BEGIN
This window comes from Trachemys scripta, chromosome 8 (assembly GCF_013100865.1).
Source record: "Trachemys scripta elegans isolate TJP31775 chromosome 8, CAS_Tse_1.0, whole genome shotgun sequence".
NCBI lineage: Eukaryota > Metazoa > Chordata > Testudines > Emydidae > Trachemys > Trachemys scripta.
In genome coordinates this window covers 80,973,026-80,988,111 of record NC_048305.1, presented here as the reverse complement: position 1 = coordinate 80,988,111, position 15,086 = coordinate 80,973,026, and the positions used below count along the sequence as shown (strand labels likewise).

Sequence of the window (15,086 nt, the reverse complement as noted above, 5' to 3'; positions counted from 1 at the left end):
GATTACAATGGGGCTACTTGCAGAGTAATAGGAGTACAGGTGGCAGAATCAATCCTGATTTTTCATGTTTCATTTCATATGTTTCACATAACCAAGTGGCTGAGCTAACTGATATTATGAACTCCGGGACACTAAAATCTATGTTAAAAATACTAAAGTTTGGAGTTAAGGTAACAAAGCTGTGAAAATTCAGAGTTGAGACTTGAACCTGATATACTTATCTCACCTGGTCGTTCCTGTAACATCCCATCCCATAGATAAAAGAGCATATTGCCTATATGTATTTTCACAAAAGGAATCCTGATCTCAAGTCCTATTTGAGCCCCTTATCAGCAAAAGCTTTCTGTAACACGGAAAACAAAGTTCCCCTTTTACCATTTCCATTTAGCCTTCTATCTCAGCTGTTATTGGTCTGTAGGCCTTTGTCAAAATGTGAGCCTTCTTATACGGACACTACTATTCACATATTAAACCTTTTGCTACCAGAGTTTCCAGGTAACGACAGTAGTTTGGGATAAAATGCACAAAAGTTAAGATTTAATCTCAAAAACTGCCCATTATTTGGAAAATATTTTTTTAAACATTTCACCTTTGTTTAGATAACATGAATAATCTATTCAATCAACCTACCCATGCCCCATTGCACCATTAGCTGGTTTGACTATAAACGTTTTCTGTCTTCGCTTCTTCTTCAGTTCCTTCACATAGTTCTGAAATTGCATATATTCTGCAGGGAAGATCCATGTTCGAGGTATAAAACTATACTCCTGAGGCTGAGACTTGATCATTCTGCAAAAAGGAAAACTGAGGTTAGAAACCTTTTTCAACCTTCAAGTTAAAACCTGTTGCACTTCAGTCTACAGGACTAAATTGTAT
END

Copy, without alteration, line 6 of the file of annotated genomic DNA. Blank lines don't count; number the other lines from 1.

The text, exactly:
GATTACAATGGGGCTACTTGCAGAGTAATAGGAGTACAGGTGGCAGAATCAATCCTGATTTTTCATGTTTCATTTCATATGTTTCACATAACCAAGTGGCTGAGCTAACTGATATTATGAACTCCGGGACACTAAAATCTATGTTAAAAATACTAAAGTTTGGAGTTAAGGTAACAAAGCTGTGAAAATTCAGAGTTGAGACTTGAACCTGATATACTTATCTCACCTGGTCGTTCCTGTAACATCCCATCCCATAGATAAAAGAGCATATTGCCTATATGTATTTTCACAAAAGGAATCCTGATCTCAAGTCCTATTTGAGCCCCTTATCAGCAAAAGCTTTCTGTAACACGGAAAACAAAGTTCCCCTTTTACCATTTCCATTTAGCCTTCTATCTCAGCTGTTATTGGTCTGTAGGCCTTTGTCAAAATGTGAGCCTTCTTATACGGACACTACTATTCACATATTAAACCTTTTGCTACCAGAGTTTCCAGGTAACGACAGTAGTTTGGGATAAAATGCACAAAAGTTAAGATTTAATCTCAAAAACTGCCCATTATTTGGAAAATATTTTTTTAAACATTTCACCTTTGTTTAGATAACATGAATAATCTATTCAATCAACCTACCCATGCCCCATTGCACCATTAGCTGGTTTGACTATAAACGTTTTCTGTCTTCGCTTCTTCTTCAGTTCCTTCACATAGTTCTGAAATTGCATATATTCTGCAGGGAAGATCCATGTTCGAGGTATAAAACTATACTCCTGAGGCTGAGACTTGATCATTCTGCAAAAAGGAAAACTGAGGTTAGAAACCTTTTTCAACCTTCAAGTTAAAACCTGTTGCACTTCAGTCTACAGGACTAAATTGTAT